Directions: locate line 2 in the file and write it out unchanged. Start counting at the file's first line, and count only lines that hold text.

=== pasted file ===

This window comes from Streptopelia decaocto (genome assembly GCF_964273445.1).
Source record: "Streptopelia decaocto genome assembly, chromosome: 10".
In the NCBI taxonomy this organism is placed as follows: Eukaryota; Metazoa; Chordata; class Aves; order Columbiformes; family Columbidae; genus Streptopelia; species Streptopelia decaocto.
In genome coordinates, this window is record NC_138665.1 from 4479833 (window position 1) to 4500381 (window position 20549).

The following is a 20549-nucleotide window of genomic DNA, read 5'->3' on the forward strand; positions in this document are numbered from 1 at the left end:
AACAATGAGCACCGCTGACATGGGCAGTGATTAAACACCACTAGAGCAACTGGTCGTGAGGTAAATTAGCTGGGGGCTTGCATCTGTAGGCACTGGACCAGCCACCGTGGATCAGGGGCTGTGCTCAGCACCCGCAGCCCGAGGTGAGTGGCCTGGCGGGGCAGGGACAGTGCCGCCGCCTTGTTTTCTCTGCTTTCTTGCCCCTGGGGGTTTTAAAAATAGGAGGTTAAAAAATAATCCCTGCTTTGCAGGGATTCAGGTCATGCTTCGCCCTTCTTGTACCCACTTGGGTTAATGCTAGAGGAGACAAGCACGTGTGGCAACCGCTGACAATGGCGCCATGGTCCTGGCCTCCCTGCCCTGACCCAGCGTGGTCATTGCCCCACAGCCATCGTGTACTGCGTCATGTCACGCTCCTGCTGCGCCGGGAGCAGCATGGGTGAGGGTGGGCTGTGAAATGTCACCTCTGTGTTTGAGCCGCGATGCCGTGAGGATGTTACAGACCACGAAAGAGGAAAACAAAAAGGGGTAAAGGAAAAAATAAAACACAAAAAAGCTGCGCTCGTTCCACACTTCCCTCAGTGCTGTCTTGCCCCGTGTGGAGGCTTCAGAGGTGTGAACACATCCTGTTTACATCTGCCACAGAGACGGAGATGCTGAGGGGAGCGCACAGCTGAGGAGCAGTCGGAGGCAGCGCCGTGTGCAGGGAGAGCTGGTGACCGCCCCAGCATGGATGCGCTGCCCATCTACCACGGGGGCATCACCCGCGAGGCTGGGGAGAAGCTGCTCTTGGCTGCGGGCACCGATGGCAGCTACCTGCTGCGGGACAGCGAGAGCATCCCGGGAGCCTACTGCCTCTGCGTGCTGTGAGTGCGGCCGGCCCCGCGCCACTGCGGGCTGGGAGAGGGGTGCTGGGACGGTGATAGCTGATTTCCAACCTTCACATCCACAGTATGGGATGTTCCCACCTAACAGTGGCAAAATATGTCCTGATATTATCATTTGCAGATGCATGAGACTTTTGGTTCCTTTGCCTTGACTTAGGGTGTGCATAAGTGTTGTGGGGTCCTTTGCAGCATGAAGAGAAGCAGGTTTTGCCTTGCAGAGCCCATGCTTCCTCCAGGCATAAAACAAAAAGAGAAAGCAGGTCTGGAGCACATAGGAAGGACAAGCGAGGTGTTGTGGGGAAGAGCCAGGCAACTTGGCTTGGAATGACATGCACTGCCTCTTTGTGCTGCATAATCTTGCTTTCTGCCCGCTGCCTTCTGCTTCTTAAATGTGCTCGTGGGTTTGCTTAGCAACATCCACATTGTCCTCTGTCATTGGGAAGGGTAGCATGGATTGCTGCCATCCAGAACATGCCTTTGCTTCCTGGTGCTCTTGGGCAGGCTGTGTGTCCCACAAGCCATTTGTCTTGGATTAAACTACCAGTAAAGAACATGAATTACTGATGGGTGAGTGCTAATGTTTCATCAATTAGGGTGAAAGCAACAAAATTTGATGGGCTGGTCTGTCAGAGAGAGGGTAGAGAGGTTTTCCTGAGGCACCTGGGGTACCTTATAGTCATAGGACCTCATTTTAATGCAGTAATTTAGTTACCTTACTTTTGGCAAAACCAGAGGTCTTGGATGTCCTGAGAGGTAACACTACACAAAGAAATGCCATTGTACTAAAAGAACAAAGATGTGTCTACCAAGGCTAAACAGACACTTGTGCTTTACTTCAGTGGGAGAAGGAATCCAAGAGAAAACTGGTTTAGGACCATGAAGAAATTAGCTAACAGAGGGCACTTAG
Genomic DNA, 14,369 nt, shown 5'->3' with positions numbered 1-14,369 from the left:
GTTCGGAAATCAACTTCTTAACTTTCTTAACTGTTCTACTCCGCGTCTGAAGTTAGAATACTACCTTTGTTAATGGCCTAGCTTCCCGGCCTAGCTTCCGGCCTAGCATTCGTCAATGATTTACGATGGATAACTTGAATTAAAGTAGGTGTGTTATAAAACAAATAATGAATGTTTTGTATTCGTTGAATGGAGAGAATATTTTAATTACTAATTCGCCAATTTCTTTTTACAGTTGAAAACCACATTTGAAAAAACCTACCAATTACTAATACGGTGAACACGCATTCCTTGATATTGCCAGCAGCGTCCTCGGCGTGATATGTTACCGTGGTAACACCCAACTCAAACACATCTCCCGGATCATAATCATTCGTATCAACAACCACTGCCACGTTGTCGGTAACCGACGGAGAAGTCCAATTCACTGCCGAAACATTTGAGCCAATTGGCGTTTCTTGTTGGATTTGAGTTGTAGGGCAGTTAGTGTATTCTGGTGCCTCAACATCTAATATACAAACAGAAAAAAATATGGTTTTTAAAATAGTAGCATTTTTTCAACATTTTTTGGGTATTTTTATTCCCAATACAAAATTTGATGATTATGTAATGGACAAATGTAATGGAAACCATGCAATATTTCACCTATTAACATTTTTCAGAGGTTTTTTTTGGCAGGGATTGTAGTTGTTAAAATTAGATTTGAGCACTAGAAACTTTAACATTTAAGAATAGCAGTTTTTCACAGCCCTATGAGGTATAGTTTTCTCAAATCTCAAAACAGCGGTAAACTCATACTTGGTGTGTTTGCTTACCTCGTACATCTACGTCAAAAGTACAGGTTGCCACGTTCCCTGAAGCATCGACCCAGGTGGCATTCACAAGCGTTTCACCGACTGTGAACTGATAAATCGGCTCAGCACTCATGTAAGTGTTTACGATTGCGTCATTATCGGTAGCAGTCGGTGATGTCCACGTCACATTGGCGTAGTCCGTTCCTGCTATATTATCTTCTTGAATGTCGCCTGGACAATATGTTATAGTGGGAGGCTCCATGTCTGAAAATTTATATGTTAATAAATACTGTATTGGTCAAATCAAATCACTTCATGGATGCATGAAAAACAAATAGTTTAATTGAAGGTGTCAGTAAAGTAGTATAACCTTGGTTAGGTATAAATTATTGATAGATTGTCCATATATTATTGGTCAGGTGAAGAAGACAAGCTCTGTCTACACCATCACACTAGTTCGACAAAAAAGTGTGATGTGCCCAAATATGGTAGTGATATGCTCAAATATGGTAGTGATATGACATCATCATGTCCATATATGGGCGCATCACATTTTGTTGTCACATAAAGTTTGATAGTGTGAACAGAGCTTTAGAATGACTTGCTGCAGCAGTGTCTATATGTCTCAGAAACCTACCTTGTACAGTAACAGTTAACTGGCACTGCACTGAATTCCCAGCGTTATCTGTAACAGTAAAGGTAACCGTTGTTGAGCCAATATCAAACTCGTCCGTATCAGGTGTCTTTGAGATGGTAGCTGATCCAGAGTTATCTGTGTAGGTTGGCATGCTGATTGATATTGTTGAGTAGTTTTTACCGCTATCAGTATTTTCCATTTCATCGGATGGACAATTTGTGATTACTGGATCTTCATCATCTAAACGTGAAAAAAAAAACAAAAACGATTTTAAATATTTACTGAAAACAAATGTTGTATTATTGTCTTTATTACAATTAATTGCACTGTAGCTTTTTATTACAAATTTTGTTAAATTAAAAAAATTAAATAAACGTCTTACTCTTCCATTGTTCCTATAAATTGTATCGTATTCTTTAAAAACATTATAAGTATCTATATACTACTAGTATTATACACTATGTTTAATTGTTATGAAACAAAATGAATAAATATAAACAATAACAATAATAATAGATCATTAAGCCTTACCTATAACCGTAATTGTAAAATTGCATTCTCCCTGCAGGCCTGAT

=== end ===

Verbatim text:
Source record: "Streptopelia decaocto genome assembly, chromosome: 10".